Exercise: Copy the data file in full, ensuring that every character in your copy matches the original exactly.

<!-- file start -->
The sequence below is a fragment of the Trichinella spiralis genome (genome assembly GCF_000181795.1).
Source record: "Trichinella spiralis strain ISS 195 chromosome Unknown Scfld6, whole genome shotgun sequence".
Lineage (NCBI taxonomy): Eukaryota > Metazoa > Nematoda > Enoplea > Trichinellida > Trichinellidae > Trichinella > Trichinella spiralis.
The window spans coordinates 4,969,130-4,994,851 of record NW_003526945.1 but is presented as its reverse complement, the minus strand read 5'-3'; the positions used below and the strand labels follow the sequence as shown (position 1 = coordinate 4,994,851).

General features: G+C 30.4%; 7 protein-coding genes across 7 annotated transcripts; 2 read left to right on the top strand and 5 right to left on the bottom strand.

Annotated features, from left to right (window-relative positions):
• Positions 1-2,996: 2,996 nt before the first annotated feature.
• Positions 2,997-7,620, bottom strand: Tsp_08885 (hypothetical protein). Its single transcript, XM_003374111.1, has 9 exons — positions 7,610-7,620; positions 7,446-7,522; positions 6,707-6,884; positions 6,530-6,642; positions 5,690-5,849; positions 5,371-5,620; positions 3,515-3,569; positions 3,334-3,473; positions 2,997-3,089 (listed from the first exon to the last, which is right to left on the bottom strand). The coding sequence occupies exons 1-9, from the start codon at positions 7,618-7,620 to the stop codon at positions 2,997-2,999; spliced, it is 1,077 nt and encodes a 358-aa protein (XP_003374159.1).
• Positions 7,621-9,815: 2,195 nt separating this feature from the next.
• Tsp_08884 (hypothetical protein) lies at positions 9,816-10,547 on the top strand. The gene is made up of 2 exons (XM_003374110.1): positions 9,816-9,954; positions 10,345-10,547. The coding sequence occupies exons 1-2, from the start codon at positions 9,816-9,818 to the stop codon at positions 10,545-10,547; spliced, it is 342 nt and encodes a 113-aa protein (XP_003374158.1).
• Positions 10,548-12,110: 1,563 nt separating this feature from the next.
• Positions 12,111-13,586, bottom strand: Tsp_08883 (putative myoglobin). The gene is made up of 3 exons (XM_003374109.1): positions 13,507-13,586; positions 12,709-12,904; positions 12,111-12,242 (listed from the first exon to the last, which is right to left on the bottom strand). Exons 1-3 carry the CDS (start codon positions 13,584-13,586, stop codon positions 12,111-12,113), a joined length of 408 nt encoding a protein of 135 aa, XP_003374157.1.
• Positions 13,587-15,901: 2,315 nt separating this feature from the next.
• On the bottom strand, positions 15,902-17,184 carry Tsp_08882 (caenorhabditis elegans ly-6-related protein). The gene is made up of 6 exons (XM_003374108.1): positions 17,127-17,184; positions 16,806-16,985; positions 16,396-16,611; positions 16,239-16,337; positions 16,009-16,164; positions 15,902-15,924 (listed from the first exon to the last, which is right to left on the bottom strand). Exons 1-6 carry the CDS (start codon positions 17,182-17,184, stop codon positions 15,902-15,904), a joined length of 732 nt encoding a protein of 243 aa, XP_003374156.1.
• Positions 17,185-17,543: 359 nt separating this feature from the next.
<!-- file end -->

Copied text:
The sequence below is a fragment of the Trichinella spiralis genome (genome assembly GCF_000181795.1).
Source record: "Trichinella spiralis strain ISS 195 chromosome Unknown Scfld6, whole genome shotgun sequence".
Lineage (NCBI taxonomy): Eukaryota > Metazoa > Nematoda > Enoplea > Trichinellida > Trichinellidae > Trichinella > Trichinella spiralis.
The window spans coordinates 4,969,130-4,994,851 of record NW_003526945.1 but is presented as its reverse complement, the minus strand read 5'-3'; the positions used below and the strand labels follow the sequence as shown (position 1 = coordinate 4,994,851).

General features: G+C 30.4%; 7 protein-coding genes across 7 annotated transcripts; 2 read left to right on the top strand and 5 right to left on the bottom strand.

Annotated features, from left to right (window-relative positions):
• Positions 1-2,996: 2,996 nt before the first annotated feature.
• Positions 2,997-7,620, bottom strand: Tsp_08885 (hypothetical protein). Its single transcript, XM_003374111.1, has 9 exons — positions 7,610-7,620; positions 7,446-7,522; positions 6,707-6,884; positions 6,530-6,642; positions 5,690-5,849; positions 5,371-5,620; positions 3,515-3,569; positions 3,334-3,473; positions 2,997-3,089 (listed from the first exon to the last, which is right to left on the bottom strand). The coding sequence occupies exons 1-9, from the start codon at positions 7,618-7,620 to the stop codon at positions 2,997-2,999; spliced, it is 1,077 nt and encodes a 358-aa protein (XP_003374159.1).
• Positions 7,621-9,815: 2,195 nt separating this feature from the next.
• Tsp_08884 (hypothetical protein) lies at positions 9,816-10,547 on the top strand. The gene is made up of 2 exons (XM_003374110.1): positions 9,816-9,954; positions 10,345-10,547. The coding sequence occupies exons 1-2, from the start codon at positions 9,816-9,818 to the stop codon at positions 10,545-10,547; spliced, it is 342 nt and encodes a 113-aa protein (XP_003374158.1).
• Positions 10,548-12,110: 1,563 nt separating this feature from the next.
• Positions 12,111-13,586, bottom strand: Tsp_08883 (putative myoglobin). The gene is made up of 3 exons (XM_003374109.1): positions 13,507-13,586; positions 12,709-12,904; positions 12,111-12,242 (listed from the first exon to the last, which is right to left on the bottom strand). Exons 1-3 carry the CDS (start codon positions 13,584-13,586, stop codon positions 12,111-12,113), a joined length of 408 nt encoding a protein of 135 aa, XP_003374157.1.
• Positions 13,587-15,901: 2,315 nt separating this feature from the next.
• On the bottom strand, positions 15,902-17,184 carry Tsp_08882 (caenorhabditis elegans ly-6-related protein). The gene is made up of 6 exons (XM_003374108.1): positions 17,127-17,184; positions 16,806-16,985; positions 16,396-16,611; positions 16,239-16,337; positions 16,009-16,164; positions 15,902-15,924 (listed from the first exon to the last, which is right to left on the bottom strand). Exons 1-6 carry the CDS (start codon positions 17,182-17,184, stop codon positions 15,902-15,904), a joined length of 732 nt encoding a protein of 243 aa, XP_003374156.1.
• Positions 17,185-17,543: 359 nt separating this feature from the next.